Do you think there will be more or fewer developer jobs 10 years from now? How does the no/low-code movement contribute to that?
Way more! I think it could go two ways. First, we might see the typical ‘developer’ job specification broaden right out to include people who can actually build software with no-code tools. Additionally, as no-code software tools become even more popular, this will mean a demand for more developers who can build these tools and more complex features.
I think that no-code is just the first rung on the ladder where typical programming as we know it today is the top rung. Code and low/no-code are all in the spectrum of software development.
That said, I don’t think there’s a future where anyone is going to want to write more lines of code – it’s always going to be less. Perhaps the role of the engineer will become more specialized, and ‘software development’ will become more about just drag-n-drop tools.
What’s your ultimate vision with Makerpad?
The ultimate goal is to show as many people as possible what can be done with ‘no-code’ tools.
What stands in our way though is a very small subset of people within the tech world who acknowledge the term ‘no-code’. All the while we at Makerpad acknowledge this term too, we’re creating a barrier to entry for the majority of people. Let’s say my mother is looking to create a website – she would Google ‘how to make a website’. She’d never write ‘without code’ or ‘no-code website build’.
I think we somehow need to remove the term completely and recognize that what people in this space are building with these tools is simply part of a software development stack. If a child is writing the alphabet for the first time, it’s classed as writing – if an author is writing their 20th novel, it’s also classed as writing, but at a different level. So when someone Googles ‘how to make a website’, ultimately we want Makerpad to be a top result showing people how to do that – coincidentally without using any code. The most basic level would be to use something like Universe or Carrd; a level up from that would be Webflow; up again from that would be HTML and CSS, if someone wants to move on to code. There’s obviously a ton of nuance and contextual answers in-between.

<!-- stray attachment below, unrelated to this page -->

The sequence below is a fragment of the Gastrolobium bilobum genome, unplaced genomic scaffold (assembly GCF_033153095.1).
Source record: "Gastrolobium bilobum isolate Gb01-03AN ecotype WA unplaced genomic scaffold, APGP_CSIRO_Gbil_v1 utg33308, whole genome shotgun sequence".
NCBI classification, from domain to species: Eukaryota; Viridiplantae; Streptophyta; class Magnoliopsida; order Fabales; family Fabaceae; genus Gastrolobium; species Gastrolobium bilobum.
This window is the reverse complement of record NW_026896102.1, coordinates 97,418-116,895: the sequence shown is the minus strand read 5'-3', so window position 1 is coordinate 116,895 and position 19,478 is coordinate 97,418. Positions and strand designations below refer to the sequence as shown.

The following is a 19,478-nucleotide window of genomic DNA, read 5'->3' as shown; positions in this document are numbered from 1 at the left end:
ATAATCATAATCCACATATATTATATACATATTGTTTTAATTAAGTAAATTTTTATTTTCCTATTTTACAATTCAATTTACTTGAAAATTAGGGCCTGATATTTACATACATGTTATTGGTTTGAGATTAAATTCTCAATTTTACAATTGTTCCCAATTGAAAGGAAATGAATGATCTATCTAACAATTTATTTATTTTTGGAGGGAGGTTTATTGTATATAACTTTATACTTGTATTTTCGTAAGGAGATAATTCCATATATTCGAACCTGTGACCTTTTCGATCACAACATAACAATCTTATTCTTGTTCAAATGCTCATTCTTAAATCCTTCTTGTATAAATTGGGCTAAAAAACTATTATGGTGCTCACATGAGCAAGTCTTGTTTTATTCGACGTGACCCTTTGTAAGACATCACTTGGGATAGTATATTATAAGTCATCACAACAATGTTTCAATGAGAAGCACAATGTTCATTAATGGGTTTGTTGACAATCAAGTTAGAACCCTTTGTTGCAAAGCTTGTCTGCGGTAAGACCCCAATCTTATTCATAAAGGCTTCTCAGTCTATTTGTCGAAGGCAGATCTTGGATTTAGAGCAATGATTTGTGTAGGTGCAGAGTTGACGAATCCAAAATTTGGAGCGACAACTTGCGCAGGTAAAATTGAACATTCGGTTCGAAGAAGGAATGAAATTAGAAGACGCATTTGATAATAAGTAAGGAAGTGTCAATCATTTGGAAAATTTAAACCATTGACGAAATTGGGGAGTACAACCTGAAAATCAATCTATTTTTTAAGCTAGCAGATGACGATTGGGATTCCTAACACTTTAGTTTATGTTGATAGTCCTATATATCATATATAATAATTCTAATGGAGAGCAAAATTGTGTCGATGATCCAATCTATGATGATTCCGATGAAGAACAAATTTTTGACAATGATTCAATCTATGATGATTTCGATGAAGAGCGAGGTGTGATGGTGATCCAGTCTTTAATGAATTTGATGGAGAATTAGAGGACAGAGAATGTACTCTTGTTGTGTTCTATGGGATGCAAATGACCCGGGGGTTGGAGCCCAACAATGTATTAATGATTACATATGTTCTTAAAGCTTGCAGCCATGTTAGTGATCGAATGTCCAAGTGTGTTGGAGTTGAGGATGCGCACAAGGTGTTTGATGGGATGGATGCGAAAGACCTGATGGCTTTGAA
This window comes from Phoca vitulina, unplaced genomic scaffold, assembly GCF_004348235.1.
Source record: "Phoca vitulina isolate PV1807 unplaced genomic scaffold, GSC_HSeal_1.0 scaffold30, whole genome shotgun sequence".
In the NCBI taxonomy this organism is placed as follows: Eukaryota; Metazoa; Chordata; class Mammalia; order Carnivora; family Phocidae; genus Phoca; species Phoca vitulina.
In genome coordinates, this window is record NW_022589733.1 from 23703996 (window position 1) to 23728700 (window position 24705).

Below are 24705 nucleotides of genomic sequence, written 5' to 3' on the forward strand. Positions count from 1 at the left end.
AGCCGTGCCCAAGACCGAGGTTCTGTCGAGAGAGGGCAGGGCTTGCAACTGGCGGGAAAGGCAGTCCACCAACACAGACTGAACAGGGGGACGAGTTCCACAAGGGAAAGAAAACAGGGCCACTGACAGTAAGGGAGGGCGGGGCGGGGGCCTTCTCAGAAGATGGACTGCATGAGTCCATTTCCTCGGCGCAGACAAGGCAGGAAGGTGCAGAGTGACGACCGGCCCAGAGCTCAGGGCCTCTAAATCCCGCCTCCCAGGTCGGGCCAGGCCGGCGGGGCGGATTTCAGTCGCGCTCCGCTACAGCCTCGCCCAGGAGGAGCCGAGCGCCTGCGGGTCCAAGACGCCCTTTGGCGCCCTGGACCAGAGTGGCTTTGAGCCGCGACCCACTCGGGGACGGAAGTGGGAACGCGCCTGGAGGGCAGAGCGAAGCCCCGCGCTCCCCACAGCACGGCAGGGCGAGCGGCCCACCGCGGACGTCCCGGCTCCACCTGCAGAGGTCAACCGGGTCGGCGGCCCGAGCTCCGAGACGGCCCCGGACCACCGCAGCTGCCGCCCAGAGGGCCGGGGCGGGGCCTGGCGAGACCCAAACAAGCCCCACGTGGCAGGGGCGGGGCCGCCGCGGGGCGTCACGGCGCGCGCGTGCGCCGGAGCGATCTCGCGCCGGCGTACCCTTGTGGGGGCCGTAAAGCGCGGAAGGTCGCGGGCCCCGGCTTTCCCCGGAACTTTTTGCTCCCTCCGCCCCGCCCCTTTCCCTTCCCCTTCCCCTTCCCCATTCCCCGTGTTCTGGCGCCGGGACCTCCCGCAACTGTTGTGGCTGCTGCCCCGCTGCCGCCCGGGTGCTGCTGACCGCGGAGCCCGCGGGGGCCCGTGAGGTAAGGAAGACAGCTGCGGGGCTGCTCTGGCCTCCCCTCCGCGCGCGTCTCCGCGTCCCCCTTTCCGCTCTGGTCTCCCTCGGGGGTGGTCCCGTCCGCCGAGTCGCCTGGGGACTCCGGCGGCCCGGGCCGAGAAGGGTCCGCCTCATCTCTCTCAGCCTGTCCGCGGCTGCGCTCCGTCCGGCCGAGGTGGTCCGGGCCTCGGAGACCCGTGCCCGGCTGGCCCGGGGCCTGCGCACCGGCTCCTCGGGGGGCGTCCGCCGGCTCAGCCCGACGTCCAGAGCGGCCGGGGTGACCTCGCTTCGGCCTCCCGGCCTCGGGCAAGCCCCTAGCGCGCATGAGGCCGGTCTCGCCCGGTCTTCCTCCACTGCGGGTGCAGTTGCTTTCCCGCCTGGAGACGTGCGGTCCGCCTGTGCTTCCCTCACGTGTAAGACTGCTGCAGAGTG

Everyone likely knows someone who’s said, ‘oh I’d love to make an app that does X’. Our job at Makerpad is to educate enough people in and out of tech, so that someone’s level of tech knowledge isn’t something that stops that thinking in its tracks.
What do you know now that you wish you had known when starting Makerpad?
That’s a tricky one. I guess looking back, the biggest thing that stands out is processes, and understanding how I work best and how that affects the team.
We’ve spent a lot of time the last 6 months or so getting processes ironed out within the company; who does what, how do they do it, how could they do it more efficiently, etc. It’s been difficult for me because I’d class myself as a maker over being a manager, but my role has got me in-between both. Sometimes I think I should’ve maybe made a simpler distinction between the two – for example, Mondays and Fridays are manager days, and Tues-Thurs are maker days. I have an urge to always be creating something (product, site improvements, content) but momentum isn’t always good if what you’re working on doesn’t make sense. The maker mindset means I slip easily into ‘do something right now’ mode, rather than necessarily thinking, planning and working out all the potential hurdles beforehand.
Do you think there is room for the Makerpad model in different verticals?
Absolutely. There should be a place to go for people to learn how to do things and connect with a community of like-minded people for everything.
A cooking community is an easy one to draw parallels – a place to go and geek out about cooking for all skill levels, share recipes etc. This stuff does happen and if you check out reddit you’ll see a lot of this happening in various ways and formats. Sometimes it takes just really nailing the format, leading with some direction and setting some cadence to what is going on, how it’s delivered and how you can consume.
Indie Hackers and Product Hunt are examples of this too. You could’ve scoured the internet finding stories or products before these sites took off but the simple format, the curated nature etc. all together pack a much more meaningful punch.
If have an idea you want to build but don’t know where to start, respond to this email! We’d love to help.